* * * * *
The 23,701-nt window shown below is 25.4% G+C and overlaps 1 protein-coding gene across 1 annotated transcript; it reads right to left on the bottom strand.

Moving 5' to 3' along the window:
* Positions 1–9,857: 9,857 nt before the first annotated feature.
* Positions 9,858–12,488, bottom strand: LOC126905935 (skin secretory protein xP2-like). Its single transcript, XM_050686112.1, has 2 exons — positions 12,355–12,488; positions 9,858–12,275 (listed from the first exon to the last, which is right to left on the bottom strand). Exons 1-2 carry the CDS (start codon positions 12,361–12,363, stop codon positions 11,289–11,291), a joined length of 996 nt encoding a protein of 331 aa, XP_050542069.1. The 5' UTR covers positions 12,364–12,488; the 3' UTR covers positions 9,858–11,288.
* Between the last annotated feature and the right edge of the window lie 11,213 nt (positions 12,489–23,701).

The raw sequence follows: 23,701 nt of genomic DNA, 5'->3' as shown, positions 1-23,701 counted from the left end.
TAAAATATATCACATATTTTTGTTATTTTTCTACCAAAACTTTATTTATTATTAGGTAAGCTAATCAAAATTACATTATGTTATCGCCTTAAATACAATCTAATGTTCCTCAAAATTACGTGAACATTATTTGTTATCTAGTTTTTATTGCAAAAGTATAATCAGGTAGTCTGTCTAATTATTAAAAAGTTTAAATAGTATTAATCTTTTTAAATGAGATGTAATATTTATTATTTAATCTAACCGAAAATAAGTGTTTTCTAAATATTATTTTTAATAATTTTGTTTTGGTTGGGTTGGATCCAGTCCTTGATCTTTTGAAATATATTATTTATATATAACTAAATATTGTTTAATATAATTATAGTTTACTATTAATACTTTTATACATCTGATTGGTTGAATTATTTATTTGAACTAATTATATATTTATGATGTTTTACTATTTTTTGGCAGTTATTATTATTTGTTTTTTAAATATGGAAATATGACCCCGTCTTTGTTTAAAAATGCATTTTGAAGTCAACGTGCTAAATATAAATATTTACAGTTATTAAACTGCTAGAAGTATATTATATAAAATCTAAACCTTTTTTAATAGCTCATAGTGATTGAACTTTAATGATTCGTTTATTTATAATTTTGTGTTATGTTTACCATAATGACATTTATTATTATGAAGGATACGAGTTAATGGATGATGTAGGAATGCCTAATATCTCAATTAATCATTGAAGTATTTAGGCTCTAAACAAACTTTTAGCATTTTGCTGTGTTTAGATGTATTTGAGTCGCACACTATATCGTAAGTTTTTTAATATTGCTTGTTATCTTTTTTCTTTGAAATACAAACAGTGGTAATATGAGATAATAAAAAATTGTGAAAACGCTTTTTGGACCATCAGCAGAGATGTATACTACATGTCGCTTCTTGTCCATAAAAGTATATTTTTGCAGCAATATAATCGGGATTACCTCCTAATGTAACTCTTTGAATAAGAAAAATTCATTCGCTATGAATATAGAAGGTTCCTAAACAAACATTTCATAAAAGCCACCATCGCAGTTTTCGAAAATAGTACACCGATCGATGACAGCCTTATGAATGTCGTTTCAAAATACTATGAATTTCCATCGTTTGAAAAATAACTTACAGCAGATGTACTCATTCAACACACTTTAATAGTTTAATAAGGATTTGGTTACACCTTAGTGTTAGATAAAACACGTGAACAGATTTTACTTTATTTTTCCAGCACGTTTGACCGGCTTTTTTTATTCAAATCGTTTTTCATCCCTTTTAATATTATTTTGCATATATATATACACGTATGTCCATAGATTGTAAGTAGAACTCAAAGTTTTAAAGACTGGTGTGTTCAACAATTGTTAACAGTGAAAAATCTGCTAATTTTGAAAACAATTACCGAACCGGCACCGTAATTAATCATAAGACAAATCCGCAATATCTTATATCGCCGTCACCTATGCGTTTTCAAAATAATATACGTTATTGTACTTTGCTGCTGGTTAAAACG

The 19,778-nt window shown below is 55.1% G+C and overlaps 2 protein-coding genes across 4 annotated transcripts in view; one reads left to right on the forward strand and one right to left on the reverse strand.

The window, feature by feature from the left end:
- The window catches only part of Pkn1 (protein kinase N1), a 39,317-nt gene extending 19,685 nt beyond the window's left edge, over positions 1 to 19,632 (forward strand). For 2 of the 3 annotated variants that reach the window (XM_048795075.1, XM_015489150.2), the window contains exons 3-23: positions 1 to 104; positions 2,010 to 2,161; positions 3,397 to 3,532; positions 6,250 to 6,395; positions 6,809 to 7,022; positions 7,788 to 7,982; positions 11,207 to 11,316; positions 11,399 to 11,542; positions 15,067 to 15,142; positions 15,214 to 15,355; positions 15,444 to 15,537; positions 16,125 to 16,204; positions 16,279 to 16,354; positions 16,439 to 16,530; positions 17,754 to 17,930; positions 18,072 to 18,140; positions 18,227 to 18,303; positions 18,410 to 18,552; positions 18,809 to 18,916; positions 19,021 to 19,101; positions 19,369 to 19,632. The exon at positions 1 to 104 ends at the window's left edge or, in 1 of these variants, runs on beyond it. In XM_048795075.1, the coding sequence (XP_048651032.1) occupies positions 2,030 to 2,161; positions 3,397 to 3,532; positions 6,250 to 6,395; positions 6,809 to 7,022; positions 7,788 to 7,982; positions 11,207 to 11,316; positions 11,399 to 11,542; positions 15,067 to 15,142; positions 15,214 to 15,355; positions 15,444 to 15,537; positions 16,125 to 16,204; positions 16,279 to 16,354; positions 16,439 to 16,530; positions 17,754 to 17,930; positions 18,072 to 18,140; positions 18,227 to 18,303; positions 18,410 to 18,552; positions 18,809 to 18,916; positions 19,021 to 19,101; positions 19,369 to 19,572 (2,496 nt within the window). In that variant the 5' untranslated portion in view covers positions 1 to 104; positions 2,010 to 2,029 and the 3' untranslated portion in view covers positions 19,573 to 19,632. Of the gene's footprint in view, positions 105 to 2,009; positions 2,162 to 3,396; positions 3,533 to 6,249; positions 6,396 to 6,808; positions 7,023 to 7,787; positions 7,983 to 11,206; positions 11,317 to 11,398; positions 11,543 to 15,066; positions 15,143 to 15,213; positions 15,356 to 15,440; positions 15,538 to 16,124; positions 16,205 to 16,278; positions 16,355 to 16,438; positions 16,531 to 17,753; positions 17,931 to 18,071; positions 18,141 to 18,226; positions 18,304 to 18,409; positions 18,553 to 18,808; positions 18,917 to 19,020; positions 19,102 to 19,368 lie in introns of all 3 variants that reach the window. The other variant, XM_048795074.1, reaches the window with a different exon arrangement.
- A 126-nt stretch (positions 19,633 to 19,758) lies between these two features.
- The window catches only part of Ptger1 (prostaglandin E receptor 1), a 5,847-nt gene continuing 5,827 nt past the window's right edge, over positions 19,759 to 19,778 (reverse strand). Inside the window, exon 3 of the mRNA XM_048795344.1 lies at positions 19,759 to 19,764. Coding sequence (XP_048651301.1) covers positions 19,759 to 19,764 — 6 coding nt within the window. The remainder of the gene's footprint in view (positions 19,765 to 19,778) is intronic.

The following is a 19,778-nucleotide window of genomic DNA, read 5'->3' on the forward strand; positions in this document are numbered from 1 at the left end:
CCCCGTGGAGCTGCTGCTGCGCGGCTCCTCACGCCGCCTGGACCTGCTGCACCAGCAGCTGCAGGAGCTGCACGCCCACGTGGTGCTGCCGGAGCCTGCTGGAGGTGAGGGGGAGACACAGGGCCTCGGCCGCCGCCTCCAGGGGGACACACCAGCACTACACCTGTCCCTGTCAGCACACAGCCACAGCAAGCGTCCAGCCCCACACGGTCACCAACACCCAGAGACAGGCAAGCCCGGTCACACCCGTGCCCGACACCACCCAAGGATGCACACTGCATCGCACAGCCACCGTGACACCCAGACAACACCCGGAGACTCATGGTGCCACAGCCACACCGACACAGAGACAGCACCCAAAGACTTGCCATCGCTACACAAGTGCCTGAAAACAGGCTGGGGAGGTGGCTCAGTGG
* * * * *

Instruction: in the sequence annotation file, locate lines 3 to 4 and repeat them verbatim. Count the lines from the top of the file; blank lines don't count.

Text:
* Positions 1–9,857: 9,857 nt before the first annotated feature.
* Positions 9,858–12,488, bottom strand: LOC126905935 (skin secretory protein xP2-like). Its single transcript, XM_050686112.1, has 2 exons — positions 12,355–12,488; positions 9,858–12,275 (listed from the first exon to the last, which is right to left on the bottom strand). Exons 1-2 carry the CDS (start codon positions 12,361–12,363, stop codon positions 11,289–11,291), a joined length of 996 nt encoding a protein of 331 aa, XP_050542069.1. The 5' UTR covers positions 12,364–12,488; the 3' UTR covers positions 9,858–11,288.